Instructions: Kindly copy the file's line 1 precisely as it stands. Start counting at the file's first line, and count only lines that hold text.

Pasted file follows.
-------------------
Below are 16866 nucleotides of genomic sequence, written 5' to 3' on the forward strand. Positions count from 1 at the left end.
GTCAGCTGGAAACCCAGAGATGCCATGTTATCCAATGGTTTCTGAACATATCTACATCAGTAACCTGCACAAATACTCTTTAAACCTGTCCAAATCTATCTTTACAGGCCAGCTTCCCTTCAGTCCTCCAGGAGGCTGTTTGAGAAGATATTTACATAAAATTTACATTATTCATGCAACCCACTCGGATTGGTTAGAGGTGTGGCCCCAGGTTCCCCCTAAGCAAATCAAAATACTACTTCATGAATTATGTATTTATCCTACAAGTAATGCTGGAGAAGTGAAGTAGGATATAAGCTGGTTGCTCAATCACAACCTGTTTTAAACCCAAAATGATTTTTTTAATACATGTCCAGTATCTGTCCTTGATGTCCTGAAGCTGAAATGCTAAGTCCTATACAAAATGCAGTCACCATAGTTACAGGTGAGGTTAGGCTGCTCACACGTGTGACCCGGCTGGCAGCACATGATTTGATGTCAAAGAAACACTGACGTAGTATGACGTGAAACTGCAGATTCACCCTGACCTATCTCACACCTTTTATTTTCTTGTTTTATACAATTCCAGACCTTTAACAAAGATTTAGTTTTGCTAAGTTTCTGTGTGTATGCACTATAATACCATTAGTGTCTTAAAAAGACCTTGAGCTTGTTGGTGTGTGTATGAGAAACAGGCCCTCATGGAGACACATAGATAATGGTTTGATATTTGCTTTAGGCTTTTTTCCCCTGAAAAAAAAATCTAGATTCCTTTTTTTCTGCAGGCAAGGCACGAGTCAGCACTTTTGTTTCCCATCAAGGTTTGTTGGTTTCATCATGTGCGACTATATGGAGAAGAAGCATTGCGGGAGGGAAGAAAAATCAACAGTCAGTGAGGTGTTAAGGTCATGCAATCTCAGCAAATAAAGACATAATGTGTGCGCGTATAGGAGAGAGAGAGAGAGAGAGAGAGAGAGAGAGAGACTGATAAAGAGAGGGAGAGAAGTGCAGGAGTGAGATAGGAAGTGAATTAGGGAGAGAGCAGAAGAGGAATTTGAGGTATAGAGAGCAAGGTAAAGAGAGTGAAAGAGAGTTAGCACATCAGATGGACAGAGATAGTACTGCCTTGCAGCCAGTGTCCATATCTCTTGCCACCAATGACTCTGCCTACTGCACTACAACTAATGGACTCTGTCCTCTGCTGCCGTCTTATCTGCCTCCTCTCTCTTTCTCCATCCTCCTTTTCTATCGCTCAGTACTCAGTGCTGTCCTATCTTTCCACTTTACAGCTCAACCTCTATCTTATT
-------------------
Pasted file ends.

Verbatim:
Below are 16866 nucleotides of genomic sequence, written 5' to 3' on the forward strand. Positions count from 1 at the left end.